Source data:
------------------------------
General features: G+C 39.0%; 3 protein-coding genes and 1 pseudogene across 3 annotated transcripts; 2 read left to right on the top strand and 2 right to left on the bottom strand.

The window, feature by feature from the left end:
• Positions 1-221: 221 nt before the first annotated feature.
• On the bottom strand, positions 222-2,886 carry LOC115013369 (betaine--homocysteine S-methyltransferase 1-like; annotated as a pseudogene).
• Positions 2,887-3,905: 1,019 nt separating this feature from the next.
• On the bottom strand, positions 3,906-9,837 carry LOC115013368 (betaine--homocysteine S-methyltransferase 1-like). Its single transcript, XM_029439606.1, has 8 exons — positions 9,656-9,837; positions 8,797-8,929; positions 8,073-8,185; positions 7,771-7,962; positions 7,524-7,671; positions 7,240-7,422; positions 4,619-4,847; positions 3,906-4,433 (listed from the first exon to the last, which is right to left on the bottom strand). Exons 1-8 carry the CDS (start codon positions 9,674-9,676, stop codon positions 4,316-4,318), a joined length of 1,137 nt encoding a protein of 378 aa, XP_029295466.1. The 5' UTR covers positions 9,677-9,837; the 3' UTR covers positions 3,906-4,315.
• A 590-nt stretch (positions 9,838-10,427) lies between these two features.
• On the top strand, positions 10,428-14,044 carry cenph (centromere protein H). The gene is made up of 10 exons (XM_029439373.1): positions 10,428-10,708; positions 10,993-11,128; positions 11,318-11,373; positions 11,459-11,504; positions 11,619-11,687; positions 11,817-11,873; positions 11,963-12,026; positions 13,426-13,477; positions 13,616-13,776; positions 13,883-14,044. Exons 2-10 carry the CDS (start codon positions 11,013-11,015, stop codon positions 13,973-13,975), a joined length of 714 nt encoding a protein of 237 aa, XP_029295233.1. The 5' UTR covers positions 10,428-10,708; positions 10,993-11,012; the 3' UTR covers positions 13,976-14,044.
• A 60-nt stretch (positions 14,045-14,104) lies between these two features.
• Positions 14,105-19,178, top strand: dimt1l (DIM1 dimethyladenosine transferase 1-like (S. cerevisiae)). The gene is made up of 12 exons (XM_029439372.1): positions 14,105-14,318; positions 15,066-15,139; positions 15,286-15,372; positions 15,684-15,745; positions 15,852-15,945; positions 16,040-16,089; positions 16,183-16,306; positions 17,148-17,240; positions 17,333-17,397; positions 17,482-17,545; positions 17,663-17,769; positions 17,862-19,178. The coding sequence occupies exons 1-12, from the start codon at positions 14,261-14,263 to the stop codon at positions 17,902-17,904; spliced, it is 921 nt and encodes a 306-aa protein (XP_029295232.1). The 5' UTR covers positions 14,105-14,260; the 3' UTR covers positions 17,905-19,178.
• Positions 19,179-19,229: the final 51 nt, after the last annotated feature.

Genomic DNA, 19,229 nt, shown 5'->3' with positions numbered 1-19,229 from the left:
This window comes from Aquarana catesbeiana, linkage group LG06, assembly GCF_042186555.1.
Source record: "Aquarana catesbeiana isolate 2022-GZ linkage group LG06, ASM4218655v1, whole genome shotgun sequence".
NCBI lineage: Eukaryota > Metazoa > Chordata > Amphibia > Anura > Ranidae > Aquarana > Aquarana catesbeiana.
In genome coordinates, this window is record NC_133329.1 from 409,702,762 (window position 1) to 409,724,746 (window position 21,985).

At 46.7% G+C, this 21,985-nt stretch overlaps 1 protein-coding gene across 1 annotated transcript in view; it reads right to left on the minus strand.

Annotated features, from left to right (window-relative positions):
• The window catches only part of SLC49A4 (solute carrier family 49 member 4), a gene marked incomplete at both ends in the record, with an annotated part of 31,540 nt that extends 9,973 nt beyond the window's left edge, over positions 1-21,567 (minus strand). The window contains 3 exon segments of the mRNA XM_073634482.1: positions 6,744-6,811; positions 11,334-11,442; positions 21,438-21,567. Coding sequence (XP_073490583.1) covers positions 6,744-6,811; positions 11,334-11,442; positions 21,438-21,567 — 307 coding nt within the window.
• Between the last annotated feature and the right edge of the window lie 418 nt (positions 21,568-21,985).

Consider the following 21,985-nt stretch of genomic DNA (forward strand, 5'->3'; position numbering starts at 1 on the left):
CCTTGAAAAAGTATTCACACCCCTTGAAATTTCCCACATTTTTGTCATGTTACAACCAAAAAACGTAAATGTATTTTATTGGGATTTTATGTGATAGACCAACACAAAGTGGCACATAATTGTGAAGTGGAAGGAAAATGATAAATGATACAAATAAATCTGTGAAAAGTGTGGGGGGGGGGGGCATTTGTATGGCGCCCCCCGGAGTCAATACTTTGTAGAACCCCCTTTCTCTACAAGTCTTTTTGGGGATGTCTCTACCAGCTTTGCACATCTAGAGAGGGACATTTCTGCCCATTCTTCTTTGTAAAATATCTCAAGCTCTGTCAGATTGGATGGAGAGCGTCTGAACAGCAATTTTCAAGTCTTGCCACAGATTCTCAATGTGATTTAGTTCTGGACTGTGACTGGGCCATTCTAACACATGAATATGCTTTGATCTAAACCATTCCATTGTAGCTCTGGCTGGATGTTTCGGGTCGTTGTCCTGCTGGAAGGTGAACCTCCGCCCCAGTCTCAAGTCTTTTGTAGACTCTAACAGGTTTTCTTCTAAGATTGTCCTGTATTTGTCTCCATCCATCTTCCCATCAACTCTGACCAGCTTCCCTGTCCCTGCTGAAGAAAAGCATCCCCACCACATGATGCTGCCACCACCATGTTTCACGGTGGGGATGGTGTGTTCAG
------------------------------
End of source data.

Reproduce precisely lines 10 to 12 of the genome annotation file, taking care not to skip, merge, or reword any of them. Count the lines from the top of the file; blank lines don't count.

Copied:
• Positions 14,105-19,178, top strand: dimt1l (DIM1 dimethyladenosine transferase 1-like (S. cerevisiae)). The gene is made up of 12 exons (XM_029439372.1): positions 14,105-14,318; positions 15,066-15,139; positions 15,286-15,372; positions 15,684-15,745; positions 15,852-15,945; positions 16,040-16,089; positions 16,183-16,306; positions 17,148-17,240; positions 17,333-17,397; positions 17,482-17,545; positions 17,663-17,769; positions 17,862-19,178. The coding sequence occupies exons 1-12, from the start codon at positions 14,261-14,263 to the stop codon at positions 17,902-17,904; spliced, it is 921 nt and encodes a 306-aa protein (XP_029295232.1). The 5' UTR covers positions 14,105-14,260; the 3' UTR covers positions 17,905-19,178.
• Positions 19,179-19,229: the final 51 nt, after the last annotated feature.

Genomic DNA, 19,229 nt, shown 5'->3' with positions numbered 1-19,229 from the left: